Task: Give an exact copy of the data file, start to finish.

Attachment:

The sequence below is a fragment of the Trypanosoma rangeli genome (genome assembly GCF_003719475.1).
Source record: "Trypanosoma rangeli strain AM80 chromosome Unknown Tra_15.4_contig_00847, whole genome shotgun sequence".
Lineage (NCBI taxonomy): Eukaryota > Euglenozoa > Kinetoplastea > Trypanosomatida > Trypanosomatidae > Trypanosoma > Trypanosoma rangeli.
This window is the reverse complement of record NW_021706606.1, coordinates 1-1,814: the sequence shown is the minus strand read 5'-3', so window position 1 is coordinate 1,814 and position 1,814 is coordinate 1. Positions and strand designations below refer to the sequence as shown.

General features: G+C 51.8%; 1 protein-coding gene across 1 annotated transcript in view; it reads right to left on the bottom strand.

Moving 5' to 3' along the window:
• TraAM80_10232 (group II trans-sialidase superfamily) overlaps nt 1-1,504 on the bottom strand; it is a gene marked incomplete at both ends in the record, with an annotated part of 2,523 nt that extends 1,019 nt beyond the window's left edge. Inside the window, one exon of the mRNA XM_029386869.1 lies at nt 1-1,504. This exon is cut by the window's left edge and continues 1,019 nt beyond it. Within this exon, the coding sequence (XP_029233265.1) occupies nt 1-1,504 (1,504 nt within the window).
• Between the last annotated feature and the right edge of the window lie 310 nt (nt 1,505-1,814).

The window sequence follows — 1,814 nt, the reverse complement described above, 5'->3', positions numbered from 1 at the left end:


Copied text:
The sequence below is a fragment of the Trypanosoma rangeli genome (genome assembly GCF_003719475.1).
Source record: "Trypanosoma rangeli strain AM80 chromosome Unknown Tra_15.4_contig_00847, whole genome shotgun sequence".
Lineage (NCBI taxonomy): Eukaryota > Euglenozoa > Kinetoplastea > Trypanosomatida > Trypanosomatidae > Trypanosoma > Trypanosoma rangeli.
This window is the reverse complement of record NW_021706606.1, coordinates 1-1,814: the sequence shown is the minus strand read 5'-3', so window position 1 is coordinate 1,814 and position 1,814 is coordinate 1. Positions and strand designations below refer to the sequence as shown.

General features: G+C 51.8%; 1 protein-coding gene across 1 annotated transcript in view; it reads right to left on the bottom strand.

Moving 5' to 3' along the window:
• TraAM80_10232 (group II trans-sialidase superfamily) overlaps nt 1-1,504 on the bottom strand; it is a gene marked incomplete at both ends in the record, with an annotated part of 2,523 nt that extends 1,019 nt beyond the window's left edge. Inside the window, one exon of the mRNA XM_029386869.1 lies at nt 1-1,504. This exon is cut by the window's left edge and continues 1,019 nt beyond it. Within this exon, the coding sequence (XP_029233265.1) occupies nt 1-1,504 (1,504 nt within the window).
• Between the last annotated feature and the right edge of the window lie 310 nt (nt 1,505-1,814).

The window sequence follows — 1,814 nt, the reverse complement described above, 5'->3', positions numbered from 1 at the left end: